No Logo: 10th Anniversary Edition, by Naomi Klein, Picador, 544 pages, $16
Reading old works of journalism is like looking at old photographs, serving as a useful reminder that politics has its own fads and fashions that years later seem as incomprehensible as muttonchops or leisure suits. For the politically engaged, it can be embarrassing to be reminded of the forgotten fears that once loomed so large, the abandoned fights that at the time seemed so stridently important.
Recently, the 10-year anniversary edition of Naomi Klein’s No Logo appeared in bookstores, complete with a new introduction by Klein herself. Originally released in early 2000, No Logo was an impeccably timed report on a growing youth movement that was rising up in response to the new-world-order agenda of liberalized trade, corporate outsourcing, and political deregulation that became known as “globalization.”
Klein’s writing caught the wave of anti-globalization protests that swept across the planet a decade ago, beginning with the massive and violent demonstrations against the World Trade Organization meeting in Seattle in November 1999. Almost immediately, wherever world leaders gathered—international economic conferences, G8 summits, trade negotiations—they would be met with street protests and a parallel meeting of the planet’s angry marginalia, including counterculturalists, environmentalists, socialists, labor organizations, and human rights activists. No Logo was quickly adopted as the movement’s bible and, along with Nalgene water bottles and khaki cargo pants, became an essential part of the general-issue battle kit for campus lefties.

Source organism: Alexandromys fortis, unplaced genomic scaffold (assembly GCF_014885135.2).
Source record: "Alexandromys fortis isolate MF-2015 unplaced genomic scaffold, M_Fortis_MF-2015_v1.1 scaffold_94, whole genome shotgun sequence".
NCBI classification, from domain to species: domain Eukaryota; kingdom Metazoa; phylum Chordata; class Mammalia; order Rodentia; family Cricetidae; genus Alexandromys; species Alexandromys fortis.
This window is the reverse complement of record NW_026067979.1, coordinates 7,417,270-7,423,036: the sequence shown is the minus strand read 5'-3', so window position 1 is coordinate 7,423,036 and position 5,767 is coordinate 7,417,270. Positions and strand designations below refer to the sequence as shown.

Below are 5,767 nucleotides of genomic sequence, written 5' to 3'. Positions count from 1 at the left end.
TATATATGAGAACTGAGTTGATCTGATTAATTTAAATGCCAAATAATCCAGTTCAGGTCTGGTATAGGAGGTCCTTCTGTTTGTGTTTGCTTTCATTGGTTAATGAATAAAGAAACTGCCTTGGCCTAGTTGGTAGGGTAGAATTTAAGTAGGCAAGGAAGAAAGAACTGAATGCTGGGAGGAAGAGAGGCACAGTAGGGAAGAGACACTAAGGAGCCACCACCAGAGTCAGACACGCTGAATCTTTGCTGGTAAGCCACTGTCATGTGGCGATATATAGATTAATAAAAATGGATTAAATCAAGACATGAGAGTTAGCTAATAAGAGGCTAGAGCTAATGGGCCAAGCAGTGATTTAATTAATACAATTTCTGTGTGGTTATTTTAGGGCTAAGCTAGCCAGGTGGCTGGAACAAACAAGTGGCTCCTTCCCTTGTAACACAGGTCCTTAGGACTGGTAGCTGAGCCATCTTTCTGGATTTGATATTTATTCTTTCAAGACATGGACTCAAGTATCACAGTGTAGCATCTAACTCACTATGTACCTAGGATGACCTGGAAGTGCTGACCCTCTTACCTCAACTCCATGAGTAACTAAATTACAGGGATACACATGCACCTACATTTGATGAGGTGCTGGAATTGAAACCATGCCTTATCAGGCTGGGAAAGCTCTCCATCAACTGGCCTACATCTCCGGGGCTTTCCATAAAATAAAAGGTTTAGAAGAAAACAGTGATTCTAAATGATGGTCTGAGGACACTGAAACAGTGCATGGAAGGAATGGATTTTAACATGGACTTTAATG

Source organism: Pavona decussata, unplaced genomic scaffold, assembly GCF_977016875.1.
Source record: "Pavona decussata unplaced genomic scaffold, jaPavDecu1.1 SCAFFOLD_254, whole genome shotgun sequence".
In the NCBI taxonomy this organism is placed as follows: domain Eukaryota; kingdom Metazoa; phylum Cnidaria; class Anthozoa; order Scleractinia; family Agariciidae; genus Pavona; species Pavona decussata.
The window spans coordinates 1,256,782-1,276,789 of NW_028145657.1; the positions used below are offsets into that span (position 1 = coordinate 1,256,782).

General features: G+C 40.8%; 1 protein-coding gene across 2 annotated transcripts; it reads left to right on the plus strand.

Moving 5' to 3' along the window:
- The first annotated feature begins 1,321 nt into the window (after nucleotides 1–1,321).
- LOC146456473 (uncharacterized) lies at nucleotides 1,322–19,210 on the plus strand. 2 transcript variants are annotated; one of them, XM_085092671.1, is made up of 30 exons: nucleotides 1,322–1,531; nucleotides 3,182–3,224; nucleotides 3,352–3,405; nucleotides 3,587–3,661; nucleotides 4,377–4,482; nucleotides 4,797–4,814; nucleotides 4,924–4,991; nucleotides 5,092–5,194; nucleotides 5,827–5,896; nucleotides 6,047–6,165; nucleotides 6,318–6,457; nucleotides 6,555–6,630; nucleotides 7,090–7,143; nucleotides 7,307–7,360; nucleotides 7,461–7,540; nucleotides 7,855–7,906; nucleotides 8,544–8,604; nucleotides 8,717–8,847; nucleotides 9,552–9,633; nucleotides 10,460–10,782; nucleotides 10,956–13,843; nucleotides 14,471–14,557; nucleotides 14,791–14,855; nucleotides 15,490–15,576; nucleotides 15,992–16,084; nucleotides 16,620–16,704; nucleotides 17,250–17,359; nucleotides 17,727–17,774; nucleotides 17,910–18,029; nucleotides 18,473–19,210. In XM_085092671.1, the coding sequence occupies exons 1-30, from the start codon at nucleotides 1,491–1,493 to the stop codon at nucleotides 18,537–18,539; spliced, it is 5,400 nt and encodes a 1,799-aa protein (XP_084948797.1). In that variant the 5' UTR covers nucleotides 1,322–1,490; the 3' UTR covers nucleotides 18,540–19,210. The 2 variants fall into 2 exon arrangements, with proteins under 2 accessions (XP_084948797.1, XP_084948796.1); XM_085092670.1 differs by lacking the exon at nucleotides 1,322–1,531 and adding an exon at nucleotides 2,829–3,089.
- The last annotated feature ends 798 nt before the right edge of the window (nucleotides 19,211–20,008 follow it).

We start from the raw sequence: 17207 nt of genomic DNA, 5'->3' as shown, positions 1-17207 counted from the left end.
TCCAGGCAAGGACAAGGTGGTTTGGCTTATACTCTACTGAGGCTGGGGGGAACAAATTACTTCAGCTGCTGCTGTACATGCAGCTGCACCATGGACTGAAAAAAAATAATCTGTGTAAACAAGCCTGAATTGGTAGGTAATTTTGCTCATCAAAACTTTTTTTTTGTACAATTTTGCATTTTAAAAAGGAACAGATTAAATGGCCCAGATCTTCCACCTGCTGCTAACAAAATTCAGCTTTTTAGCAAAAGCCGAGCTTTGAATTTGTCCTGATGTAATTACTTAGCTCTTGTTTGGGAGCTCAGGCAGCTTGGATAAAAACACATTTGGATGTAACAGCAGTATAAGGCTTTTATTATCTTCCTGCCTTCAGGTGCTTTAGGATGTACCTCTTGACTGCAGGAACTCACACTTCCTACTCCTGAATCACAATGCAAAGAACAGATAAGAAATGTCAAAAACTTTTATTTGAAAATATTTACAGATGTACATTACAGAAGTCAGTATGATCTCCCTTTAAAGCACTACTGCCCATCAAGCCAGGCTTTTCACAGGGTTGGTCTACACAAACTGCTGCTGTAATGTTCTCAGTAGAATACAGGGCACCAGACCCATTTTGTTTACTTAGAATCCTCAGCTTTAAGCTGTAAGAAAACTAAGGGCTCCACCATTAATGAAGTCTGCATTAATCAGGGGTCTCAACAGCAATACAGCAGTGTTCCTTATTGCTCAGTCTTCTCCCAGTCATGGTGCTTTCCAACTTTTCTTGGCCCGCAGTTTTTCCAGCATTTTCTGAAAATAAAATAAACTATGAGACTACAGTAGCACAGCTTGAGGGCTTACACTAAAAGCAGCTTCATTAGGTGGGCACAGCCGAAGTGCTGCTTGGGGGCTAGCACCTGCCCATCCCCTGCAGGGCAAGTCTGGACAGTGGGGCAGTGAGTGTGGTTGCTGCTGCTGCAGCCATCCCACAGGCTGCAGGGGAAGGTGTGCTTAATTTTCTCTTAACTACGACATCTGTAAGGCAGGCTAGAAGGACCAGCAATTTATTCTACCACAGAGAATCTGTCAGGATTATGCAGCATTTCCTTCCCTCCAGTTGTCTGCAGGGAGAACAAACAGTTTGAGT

What are we to make of No Logo a decade on? It remains a passionate and ambitious snapshot of the newly globalized youth and consumer culture at the end of the 20th century. It is also an often infuriating work of agitprop that marries old Marxist prejudices about the market economy to a paranoid and conspiratorial account of the business of advertising.
If that was all there was to the book, it would be enough to dismiss it as a period piece, the journalistic equivalent to a box of old Polaroids. Sweatshops, the McLibel trial, Brent Spar…weren’t those the days? But that would be a mistake, since it would miss the way in which, in its quest to undermine the branded economy and expose the capitalist propaganda that motivates all advertising, No Logo inadvertently served as the most influential marketing manual of the decade.
The organizing conceit of No Logo is the notion that the American economy has stopped making things and is now focused on managing brands. Where once a corporation might have employed domestic workers to make its jeans or sneakers or computers, now companies such as Tommy Hilfiger or Nike or Dell simply market their brand images while outsourcing the manufacturing to low-cost factories overseas. The power this gives to corporations is enormous, and we find ourselves at the whim of these brand bullies.
Why “bullies”? Klein’s case against brands comes at them from two angles. The first is the way that brands—and commercial advertising in general—have come to dominate our mental environment. Brands, she says, have co-opted popular culture and colonized our sense of self. Forget about your education or your job, your church or your family; what matters to your social status and personal identity in North America today is the brands you consume.